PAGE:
Following in the footsteps of dairy farmers, who last week indicated they would reduce the levels of antibiotics used in their sector, UK sheep farmers are also doing their bit in the battle against antimicrobial resistance.
While UK sheep farming is a low user of antibiotics with a free-range approach that means there are very few occasions where flocks are reliant on routine use, the sector has recognised it cannot be complacent and has a role in play in ensuring appropriate use.
National Sheep Association chief executive Phil Stocker said: “We need to play our part in ensuring these medicines continue to be available and effective for both our human and animal populations.
“To focus our efforts, we need to understand why and when farmers are choosing to use antibiotics, so we can steer future work towards increasing vaccination for some conditions and finding alternative solutions to others.”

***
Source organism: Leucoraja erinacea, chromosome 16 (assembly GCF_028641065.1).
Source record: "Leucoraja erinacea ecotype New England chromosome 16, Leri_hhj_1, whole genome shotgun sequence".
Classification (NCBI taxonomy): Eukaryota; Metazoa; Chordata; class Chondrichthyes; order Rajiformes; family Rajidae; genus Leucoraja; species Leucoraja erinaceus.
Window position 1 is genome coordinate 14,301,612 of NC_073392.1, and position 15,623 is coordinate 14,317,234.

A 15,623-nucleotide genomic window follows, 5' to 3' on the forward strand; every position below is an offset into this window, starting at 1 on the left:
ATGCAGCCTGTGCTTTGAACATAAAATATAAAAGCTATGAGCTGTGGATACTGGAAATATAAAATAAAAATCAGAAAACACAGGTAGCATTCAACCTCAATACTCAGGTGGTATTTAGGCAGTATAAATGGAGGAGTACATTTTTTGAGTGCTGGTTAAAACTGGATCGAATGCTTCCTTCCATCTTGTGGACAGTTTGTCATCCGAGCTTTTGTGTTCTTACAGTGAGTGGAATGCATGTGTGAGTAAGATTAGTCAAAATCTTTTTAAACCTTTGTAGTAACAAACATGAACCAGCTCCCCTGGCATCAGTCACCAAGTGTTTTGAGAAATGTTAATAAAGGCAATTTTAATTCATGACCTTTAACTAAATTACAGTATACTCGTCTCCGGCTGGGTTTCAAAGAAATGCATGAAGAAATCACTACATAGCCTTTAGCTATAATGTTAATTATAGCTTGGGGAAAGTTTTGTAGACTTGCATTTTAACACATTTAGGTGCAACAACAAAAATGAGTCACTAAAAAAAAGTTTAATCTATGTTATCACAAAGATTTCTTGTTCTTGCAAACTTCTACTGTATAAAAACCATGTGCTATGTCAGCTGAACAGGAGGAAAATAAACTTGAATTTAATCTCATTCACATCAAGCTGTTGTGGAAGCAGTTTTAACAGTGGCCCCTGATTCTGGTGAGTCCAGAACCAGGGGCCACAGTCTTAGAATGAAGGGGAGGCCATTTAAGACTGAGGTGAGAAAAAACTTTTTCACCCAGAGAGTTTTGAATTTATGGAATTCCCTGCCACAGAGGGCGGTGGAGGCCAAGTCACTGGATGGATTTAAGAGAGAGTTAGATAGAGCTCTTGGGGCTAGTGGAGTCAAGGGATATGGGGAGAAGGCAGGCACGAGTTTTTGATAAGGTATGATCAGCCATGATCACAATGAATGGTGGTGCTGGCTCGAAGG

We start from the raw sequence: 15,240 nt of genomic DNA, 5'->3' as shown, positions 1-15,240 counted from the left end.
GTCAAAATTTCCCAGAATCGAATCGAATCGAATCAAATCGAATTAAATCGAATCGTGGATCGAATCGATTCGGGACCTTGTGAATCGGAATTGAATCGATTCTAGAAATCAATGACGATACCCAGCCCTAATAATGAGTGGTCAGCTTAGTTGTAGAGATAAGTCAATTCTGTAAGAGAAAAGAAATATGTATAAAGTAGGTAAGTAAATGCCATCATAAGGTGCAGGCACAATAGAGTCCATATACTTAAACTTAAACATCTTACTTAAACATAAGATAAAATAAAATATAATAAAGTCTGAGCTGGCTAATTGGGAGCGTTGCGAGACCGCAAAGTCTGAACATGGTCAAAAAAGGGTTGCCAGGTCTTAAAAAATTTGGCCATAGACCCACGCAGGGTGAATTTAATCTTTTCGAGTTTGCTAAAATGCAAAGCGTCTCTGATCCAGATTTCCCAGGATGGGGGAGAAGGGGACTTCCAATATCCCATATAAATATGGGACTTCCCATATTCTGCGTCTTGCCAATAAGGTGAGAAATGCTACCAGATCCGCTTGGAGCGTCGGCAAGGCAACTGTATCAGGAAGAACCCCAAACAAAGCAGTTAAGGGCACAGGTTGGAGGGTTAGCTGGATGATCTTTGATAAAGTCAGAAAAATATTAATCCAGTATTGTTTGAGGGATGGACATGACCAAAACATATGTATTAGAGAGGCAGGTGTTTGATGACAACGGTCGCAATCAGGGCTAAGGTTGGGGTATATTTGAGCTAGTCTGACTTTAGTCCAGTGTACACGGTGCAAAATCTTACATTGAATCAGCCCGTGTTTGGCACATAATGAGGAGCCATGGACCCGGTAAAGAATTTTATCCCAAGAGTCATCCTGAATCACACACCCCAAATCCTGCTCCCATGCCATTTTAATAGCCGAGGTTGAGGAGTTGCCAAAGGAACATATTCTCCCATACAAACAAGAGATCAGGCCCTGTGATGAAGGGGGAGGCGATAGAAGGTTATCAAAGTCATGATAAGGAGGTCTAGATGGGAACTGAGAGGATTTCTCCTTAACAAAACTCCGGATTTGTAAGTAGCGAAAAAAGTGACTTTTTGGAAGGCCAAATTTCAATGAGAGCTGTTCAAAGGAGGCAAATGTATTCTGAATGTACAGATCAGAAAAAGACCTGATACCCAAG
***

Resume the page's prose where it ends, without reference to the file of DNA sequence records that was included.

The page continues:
Stocker was speaking after results from a survey of sheep farmers revealed where and why antibiotics were being used.
Independent sheep specialists Kate Phillips and Karen Wheeler of ADAS will analyse the results from more than 350 farmers with the view to guiding future support and development work.
The issue of antimicrobial resistance is recognised as a global challenge, with 193 countries signing a declaration to work together to combat the risks. Defra has committed to an average cross-UK, cross-sector target of cutting usage by 19 per cent over four years.